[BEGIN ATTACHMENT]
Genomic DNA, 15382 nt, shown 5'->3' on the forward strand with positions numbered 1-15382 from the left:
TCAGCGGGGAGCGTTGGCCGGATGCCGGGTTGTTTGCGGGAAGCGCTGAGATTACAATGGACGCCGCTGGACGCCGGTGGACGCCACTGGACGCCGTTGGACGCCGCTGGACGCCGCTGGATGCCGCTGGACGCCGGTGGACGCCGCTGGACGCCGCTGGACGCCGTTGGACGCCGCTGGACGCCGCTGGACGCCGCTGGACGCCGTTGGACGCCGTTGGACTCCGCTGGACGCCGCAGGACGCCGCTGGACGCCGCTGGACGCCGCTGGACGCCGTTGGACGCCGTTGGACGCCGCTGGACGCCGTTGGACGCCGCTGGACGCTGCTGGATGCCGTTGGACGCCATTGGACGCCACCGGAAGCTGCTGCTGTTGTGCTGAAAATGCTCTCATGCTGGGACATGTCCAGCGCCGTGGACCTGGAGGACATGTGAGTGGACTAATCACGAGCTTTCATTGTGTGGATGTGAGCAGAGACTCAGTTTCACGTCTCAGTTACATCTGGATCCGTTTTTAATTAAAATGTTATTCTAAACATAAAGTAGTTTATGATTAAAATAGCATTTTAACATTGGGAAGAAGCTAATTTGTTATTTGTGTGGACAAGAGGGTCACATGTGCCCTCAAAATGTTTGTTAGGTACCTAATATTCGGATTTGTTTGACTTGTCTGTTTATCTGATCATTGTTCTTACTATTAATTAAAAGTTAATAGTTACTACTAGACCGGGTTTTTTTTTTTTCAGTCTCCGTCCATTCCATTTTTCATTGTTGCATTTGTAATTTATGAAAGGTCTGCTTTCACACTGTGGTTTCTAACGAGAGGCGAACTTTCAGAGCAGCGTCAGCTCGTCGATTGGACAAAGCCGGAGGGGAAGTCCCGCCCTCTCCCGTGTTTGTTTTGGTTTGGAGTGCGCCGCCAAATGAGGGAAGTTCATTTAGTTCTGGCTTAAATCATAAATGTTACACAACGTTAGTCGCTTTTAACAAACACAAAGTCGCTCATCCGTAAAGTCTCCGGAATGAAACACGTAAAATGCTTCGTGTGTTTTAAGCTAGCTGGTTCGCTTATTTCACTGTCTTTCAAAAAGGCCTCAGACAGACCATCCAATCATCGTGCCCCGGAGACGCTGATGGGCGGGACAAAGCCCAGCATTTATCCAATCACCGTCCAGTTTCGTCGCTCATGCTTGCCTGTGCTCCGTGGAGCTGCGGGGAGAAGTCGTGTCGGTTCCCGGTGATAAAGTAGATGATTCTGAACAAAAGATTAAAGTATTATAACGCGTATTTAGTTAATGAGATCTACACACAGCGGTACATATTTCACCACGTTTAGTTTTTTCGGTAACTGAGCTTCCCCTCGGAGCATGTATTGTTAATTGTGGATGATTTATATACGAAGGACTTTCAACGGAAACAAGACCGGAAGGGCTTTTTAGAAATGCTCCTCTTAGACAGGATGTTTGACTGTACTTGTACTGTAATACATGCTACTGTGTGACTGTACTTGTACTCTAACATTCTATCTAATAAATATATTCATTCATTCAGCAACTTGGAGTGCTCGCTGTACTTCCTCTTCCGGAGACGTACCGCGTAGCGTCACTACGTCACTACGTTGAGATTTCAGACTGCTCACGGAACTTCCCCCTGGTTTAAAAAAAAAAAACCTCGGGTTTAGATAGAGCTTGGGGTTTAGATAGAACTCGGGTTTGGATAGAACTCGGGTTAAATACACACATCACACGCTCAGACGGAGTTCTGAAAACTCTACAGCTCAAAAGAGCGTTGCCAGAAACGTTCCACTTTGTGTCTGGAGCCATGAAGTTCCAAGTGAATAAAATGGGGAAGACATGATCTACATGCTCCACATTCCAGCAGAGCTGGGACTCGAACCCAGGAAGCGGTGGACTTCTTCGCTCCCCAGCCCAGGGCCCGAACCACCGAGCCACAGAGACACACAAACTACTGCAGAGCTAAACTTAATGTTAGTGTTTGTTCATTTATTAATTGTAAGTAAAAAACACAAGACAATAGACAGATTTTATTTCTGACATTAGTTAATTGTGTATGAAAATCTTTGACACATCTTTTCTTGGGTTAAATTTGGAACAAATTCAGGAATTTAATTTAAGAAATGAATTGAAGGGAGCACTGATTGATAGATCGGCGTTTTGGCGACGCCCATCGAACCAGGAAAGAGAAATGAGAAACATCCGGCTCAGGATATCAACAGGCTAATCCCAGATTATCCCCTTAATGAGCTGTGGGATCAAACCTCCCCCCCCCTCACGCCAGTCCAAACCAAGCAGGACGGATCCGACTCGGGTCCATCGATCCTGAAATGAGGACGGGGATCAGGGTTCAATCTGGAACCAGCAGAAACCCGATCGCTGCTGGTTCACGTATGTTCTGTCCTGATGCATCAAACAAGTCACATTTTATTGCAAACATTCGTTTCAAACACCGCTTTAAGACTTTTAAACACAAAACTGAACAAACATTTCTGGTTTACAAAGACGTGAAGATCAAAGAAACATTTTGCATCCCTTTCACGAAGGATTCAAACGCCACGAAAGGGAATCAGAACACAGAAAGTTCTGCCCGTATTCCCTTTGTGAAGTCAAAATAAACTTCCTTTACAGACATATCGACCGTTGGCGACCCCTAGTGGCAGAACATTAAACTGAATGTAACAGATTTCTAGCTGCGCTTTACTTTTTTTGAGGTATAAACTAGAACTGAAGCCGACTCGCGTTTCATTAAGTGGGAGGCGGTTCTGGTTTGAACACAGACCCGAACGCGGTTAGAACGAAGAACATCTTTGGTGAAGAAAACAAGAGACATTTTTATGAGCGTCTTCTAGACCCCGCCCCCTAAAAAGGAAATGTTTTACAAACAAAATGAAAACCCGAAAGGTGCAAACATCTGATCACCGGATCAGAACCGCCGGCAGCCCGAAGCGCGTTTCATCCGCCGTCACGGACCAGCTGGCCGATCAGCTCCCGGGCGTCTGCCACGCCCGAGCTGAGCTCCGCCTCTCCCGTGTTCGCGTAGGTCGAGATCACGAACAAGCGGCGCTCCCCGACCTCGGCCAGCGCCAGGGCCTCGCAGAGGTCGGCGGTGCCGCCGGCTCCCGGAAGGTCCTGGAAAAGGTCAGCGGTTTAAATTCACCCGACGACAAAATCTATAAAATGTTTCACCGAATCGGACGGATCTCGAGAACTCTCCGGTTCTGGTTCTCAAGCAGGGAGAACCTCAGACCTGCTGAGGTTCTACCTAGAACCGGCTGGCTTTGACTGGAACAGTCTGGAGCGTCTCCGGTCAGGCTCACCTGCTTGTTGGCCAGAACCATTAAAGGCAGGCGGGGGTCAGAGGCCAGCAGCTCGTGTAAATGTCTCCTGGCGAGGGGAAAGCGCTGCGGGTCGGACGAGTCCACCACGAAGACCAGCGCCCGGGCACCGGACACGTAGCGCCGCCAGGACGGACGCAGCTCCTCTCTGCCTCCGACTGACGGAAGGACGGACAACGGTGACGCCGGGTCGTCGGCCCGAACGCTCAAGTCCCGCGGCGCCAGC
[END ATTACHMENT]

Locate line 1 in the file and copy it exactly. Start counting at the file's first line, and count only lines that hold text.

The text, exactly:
Genomic DNA, 15382 nt, shown 5'->3' on the forward strand with positions numbered 1-15382 from the left: